Butterflies have been very, very scarce with this drought. An early-season flight of a few species and then nothing. As common as rain drops in this fire-happy area.
This a butterfly. A real beauty. One of the larger, perhaps largest of the western butterflies.

Two-tailed Swallowtail (Papilio multicaudata)

There are moments in our lives when some … thing(?)… attempts to cross our minds with certain reminders.
Its up to us to be observers. The less-observant will likely miss it. They often do. A few always.
What, then, are we told? Well there are many things, observer.

“Hang on. Shi…Stuff happens. It’s going to be alright. Work on remembering this.”

Again, we need not name this Orator. Its all around us, observer. Names are unnecessary, human things. Names start wars, observer. Unnecessary.

Those who work so hard to name It, and that only, miss everything. Unnecessarily.

“Hang on.

Stuff happens.

It's going to be alright.

Work on remembering this.

You are not alone, observer." - Butterfly

For a moment that morning, in spite of all that's around me, I ask no one and everything,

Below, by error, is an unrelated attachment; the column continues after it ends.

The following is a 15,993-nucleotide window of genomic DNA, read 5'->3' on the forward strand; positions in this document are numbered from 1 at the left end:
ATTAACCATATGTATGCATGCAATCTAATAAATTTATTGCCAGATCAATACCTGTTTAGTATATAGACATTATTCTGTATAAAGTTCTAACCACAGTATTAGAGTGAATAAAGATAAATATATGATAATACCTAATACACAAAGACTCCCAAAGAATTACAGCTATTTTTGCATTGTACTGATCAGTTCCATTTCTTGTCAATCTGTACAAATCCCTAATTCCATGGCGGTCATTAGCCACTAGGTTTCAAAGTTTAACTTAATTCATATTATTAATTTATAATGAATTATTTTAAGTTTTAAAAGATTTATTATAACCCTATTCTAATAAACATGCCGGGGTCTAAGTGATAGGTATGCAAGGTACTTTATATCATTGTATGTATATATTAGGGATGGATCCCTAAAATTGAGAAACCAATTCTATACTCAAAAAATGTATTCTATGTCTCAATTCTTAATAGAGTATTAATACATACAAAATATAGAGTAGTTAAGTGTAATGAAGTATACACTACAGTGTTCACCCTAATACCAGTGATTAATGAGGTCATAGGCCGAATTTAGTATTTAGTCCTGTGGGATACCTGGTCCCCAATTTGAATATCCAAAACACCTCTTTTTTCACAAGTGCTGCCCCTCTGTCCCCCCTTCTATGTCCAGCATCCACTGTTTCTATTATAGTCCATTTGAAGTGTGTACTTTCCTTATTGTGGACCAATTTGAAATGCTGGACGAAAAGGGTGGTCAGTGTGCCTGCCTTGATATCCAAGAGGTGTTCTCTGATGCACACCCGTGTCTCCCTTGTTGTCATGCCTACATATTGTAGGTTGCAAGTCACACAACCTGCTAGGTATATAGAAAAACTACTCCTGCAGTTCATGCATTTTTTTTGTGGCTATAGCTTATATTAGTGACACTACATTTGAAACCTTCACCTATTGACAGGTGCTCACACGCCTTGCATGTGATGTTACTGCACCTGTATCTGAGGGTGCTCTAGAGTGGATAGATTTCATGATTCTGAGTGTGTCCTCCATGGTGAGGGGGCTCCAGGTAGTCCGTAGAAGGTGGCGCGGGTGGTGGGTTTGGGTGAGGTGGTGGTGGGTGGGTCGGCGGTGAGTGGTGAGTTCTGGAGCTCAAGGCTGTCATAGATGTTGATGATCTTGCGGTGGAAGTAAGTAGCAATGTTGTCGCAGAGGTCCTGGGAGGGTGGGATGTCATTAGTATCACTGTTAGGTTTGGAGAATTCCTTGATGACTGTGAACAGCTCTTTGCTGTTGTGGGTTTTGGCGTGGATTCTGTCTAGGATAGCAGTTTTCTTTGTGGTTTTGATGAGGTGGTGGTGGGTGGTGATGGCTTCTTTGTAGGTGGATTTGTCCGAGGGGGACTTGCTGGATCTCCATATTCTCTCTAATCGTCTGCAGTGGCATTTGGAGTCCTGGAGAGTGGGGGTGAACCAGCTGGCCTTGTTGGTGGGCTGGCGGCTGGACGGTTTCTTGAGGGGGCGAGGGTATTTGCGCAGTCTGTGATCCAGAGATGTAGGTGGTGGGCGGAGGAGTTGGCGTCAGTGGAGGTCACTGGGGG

"What drought?"

photos by Heidi Trudell

Thursday, May 12, 2011

Hwy 90 between Sanderson and Marathon CLOSED

At this time due to firefighting operations on Schwartz fire. We've learned that firefighters are going to back-burn north of Hwy 90 to reduce fuel load .

noon update from Marfa Public Radio

Wednesday, May 11, 2011

Post Park - more migrants!

Edit: Iron Mountain fire update "The Iron Mountain Fire has consumed 15,675 acres. Officials are calling that fire around 25% contained."

This morning we were joined by a lovely couple from Maine who had birded south Texas before, but were new to the Big Bend region. While there were a good number of migrants, there were also a few 'first of season' (FOS) critters in attendance as well. Interesting/migrant/FOS birds are in bold. It's been a slow spring, but at least it's finally here!

Marathon - Ft. Peña Colorado Pk (The Post)

Species list:

3 Scaled Quail
1 Pied-billed Grebe
20 Turkey Vulture
1 Osprey
1 American Coot
1 Killdeer
3 Spotted Sandpiper
15 White-winged Dove
4 Mourning Dove
1 Yellow-billed Cuckoo FOS
6 Golden-fronted Woodpecker
1 Ladder-backed Woodpecker
1 Olive-sided Flycatcher
1 Western Wood-Pewee FOS
1 Gray Flycatcher
1 Dusky Flycatcher
1 Empidonax sp.